Metal Recycling: Opportunities, Limits, Infrastructure

High-res:Full Report - English (PDF)

Low-res: Full Report - English (PDF)

Summary - English (PDF)

Factsheet- English (PDF)

Factsheet - French (PDF)

Factsheet - Chinese (PDF)

Factsheet - Spanish (PDF)


“A far more sophisticated approach is urgently needed to address the challenges of recycling complex products, which contain a broad variety of interlinked metals and materials.Product designers need to ensure that materials such as rare earth metals in products ranging from solar panels and wind turbine magnets to mobile phones can still be recovered easily when they reach the end of their life."  

UN Under Secretary-General Achim Steiner, UNEP’s Executive Director

A key question that relates to the very broad and intensive use of metals is whether society needs to be concerned about long-term supplies of any or many of them. This is a many faceted question that cannot be answered quickly or unequivocally. To address it, the International Resource Panel's Global Metal Flows Working Group envisions a series of reports. This report is one of this series. It discusses how to increase metal-recycling rates – and thus resource efficiency – from both quantity and quality viewpoints.

Metal Recycling

Due to complex functionality, modern products contain complex mixes of almost any imaginable metal, material and compound. This growing complexity of modern products makes it difficult to extract and reuse valuable metals from waste products due to the laws of physics and related economics. For example, a mobile phone can contain more than 40 elements, including base metals such as copper and tin and precious and platinum-group metals such as silver, gold and palladium.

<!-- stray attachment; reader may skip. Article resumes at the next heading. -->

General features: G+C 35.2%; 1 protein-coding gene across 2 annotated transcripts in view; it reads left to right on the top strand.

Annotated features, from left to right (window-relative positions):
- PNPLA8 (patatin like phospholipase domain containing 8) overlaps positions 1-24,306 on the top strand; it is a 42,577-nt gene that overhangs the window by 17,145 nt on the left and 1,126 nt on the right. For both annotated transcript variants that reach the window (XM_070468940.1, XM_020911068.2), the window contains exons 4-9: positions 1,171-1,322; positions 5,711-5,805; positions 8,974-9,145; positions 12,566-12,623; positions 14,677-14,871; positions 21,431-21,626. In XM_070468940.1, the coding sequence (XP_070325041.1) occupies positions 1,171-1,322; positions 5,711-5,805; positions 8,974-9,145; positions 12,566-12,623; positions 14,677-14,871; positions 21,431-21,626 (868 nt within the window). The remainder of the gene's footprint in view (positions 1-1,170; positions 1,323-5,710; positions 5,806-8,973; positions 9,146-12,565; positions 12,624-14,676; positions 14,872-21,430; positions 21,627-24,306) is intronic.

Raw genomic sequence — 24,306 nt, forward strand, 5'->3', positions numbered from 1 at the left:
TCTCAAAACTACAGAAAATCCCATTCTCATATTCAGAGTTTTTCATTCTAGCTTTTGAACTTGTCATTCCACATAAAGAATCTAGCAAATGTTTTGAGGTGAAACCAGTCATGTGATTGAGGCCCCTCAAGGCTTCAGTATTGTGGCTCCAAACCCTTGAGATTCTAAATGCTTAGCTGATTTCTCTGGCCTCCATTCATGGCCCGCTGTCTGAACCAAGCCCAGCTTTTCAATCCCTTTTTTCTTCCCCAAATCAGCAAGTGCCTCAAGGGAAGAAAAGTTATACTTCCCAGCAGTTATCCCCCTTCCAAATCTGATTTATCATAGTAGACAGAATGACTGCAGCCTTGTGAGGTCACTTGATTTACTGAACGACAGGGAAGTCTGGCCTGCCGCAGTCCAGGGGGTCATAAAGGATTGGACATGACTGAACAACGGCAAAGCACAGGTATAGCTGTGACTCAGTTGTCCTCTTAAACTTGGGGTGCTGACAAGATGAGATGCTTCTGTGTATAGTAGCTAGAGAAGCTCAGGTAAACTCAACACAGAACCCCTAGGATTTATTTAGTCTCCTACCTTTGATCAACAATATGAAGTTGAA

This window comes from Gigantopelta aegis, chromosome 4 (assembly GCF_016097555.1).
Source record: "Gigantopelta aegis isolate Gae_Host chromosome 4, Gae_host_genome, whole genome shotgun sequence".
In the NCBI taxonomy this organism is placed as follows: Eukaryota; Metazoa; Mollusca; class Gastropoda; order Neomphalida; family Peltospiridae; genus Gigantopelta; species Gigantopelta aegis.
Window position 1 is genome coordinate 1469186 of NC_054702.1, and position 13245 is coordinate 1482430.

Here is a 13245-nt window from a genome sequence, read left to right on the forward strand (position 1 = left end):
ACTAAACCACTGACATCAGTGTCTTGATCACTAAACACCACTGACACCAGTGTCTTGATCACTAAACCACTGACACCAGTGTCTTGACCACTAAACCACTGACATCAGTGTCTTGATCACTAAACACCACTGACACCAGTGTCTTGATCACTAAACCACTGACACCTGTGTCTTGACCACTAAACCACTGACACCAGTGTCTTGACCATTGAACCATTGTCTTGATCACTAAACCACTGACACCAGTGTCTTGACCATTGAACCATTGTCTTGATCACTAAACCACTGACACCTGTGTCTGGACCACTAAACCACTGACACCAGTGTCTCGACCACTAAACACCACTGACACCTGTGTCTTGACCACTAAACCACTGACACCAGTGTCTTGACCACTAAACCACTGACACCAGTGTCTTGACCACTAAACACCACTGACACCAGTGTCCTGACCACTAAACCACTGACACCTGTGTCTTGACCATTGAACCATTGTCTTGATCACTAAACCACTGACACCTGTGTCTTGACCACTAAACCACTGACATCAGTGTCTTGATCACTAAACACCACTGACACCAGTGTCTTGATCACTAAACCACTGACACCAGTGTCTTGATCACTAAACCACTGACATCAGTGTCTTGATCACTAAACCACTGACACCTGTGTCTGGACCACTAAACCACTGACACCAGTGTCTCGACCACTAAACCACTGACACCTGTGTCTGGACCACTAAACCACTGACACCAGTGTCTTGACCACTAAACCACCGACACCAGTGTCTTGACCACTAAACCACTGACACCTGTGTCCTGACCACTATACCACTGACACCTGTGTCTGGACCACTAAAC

In order to boost historically low recycling rates, a global move from a Material-Centric to a Product-Centric approach, in which recycling targets specific components of a product and their complexity at its End of Life (EoL) and devises ways to separate and recover them, is essential. Optimizing the recycling of EoL products can avoid losses in efficiency throughout the chain of recycling. The global mainstreaming of such a Product-Centric view will be a remarkable step towards efficient recycling systems, resource efficiency and a Green Economy

Product-Centric recycling is discussed in this report by acknowledged experts. This approach is considered to be an essential enabler of resource efficiency by increasing recycling rates.  This report provides a techno-economic, product design and physics basis to address the challenges of recycling increasingly complex products in the 21st century.